Battle Heat Review


Battle Heat was the first fighting game to come out on the PC-FX. Actually it was one of the three release games if memory serves me correctly. It was created by Hudson Soft to show off the FMV game capabilities of the console and went gold in 1994. From the very beginning a widescreen, clearer than day intro with equally clear music greets you. No boring company screens and animations...

By MissaFX

The FMV intro is not only totally chocked full of action, but unlike so many game intros, the sound effects have been included and play out while the intro plays out. The inclusion of the sound effects really make it one of those intros you will play over and over again should without exception be in the intros of every other CD based game. No expense was spared in the animating of the intro, and luckily the same attention to detail is present throughout the game!

From the title screen, Battle Heat gives you the option to play either the normal arcade like mode or a “free” mode where you fight single battles and get to choose who you fight. You can play single player, two player or even CPU vs. CPU. The CPU vs. CPU mode is one of the best things since sliced bread, since this game is somewhat hard to grasp at first, being able to watch full battles play out will really give you a better idea of what to do. If you want to just show the game off to friends, the CPU vs. CPU mode also works out wonderfully.

Gameplay/Graphics: Even though Battle Heat is the most responsive FMV based game I have ever played in my life, because it is a FMV game and it is on a CD with limited space, there is one unusual limitation it has. There are two factions in this game, The Republic of Kriph and The Holy Dark Empire. And because of the limited space, there is no room for animations of characters from the same faction fighting each other. So you must always fight one faction against the other and you will never be able to fight yourself as well. However even though this is a FMV based game, don’t think of Dragons Lair and pressing left, right or sword at the right time. Imagine if street fighter II had been done totally in FMV, made up of short clips, with dynamic angles; where you enter your move in while the CPU enters their move, and then a multi layer FMV video plays out showing the resolution…Then without any delay you enter another move and the next sequence of video plays out. It neither feels sluggish, nor do you feel at the mercy of the video sequence. The game is also full of counter moves, so once you see a sequence playing out, you have a second or less to enter a counter move. The PC-FX has no trouble then changing the video on the fly, without any loading delay to reflect this counter…impressive…

Once you choose who you are fighting as and against, you are greeted by a CPS2 quality arcade screen with large graphics of your character and the enemy character. After some typical game sound effects and maybe 2 seconds of loading, you go to the game screen which shows two character portraits at the top. The portraits are animated and move in and out of the middle of the screen. When they are in close, it means close range moves like grapples will work, when they are far on the corners, it means only far range moves like fireballs will work. There are some basic movies which work at any range, but these moves do only a half bar of life damage. You each have a life bar with 21 segments…not 20, 21. Different moves take off different amounts of life and some moves take off half a segment. There are also two bars, one at the top and one of the bottom of the screen. These have 8 segments and they change color from empty (black), to yellow or blue or red. If the bars are going from left to right, the first player may make a non-basic move. If the bars are red you seem to be able to do strong moves. I am not 100% sure what the blue and yellow colors mean yet, but they let you do other moves which seem to be worse than the red ones. Graphically this game had to be ahead of anything else I can think of which came out in 1994 even though it has a border. I really don’t know how it has the time to read all the jpegs off the CD as fast as it does with a double spin drive either.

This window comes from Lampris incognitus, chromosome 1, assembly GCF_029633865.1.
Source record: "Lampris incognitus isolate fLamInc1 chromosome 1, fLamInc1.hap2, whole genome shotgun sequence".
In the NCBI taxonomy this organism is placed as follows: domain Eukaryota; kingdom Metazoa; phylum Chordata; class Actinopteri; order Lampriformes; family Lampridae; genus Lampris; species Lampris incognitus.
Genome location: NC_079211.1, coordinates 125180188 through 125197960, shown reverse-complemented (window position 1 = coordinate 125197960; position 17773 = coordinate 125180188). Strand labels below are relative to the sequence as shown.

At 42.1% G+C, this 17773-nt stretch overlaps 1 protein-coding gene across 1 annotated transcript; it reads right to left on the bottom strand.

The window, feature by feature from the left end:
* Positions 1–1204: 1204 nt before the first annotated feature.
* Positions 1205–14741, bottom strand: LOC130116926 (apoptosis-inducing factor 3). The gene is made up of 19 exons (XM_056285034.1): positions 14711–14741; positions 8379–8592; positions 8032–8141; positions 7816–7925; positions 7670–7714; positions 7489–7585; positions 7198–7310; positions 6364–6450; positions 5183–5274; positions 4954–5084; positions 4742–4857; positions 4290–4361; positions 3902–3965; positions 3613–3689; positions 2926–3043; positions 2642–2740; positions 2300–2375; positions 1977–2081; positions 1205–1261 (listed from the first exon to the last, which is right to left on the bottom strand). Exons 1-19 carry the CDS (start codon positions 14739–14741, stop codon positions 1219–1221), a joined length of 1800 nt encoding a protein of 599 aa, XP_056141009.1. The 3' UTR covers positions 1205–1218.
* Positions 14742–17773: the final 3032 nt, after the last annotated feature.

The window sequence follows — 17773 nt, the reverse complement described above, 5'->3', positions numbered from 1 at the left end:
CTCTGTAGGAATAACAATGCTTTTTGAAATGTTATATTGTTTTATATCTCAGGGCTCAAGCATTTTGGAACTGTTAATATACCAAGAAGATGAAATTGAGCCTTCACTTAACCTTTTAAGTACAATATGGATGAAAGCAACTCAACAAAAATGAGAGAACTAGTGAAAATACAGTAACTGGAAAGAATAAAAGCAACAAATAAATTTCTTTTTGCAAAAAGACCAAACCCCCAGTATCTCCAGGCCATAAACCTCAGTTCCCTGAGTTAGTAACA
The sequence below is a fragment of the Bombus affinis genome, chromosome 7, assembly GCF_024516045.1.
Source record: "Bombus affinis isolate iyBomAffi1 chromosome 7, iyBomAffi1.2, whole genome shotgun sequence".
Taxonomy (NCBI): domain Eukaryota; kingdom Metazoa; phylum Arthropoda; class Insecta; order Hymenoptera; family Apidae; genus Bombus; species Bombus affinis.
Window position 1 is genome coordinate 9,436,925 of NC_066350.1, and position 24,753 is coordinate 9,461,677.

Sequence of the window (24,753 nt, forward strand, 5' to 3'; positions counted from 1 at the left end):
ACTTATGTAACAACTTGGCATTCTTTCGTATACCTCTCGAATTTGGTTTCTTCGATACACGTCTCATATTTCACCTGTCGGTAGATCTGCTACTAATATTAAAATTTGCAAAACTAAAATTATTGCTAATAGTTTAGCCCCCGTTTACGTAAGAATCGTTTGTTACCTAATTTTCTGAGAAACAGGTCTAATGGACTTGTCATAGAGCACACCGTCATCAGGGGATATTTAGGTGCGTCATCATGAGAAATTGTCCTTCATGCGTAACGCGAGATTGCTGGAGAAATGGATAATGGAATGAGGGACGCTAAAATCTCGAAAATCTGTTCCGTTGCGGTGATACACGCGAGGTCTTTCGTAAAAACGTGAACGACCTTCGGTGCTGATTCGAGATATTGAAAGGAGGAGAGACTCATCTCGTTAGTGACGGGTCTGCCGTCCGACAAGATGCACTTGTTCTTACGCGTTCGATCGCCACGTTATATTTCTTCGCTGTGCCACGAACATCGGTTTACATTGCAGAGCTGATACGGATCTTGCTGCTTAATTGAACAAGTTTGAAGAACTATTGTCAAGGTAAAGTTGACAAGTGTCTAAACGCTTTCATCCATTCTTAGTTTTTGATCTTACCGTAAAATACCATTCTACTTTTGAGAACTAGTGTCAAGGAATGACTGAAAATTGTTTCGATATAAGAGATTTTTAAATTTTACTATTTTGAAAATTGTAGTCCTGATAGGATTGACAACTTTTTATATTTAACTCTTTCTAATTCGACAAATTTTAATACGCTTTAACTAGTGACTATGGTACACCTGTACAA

Music: The music in the game seems to be done by the wave generating sound chip normally used for sound effects, the sound effects seem to be mostly recorded audio samples on the PCM chip usually used for music. So the music does sound like a fancy NES game since the PC-FX is busy the whole time streaming jpegs off the CD. The music is good enough though not to be annoying, it’s just too bad they didn’t have the hardware resources to make it better. And the music seems to be made up of very few voice channels, the Fami sure has more. The voice samples and sound effects though sound like a good SNES game or better. The women have less distortion on their voices than in some PC-FX games, but they also don’t have any of those super high pitched idol voices, which may be one of the factors.

My final thoughts on Battle Heat are that it is not only a good release game, but because it was a release game, it is common as stray cats are in Florida. This means you can pick it up easy for under 20 dollars from any reputable FX game seller. In fact, you should be able to get it shipped from Japan for 20 dollars or less. It’s unique enough to take the time to learn the fighting system as well, it’s not just another bland fighting game.

Original Source



2 comments:

  1. I am trying to develop / code a game like this do you have any resource of where i can start?

    ReplyDelete
  2. I am trying to develop / code a game like this do you have any resource of where i can start?

    ReplyDelete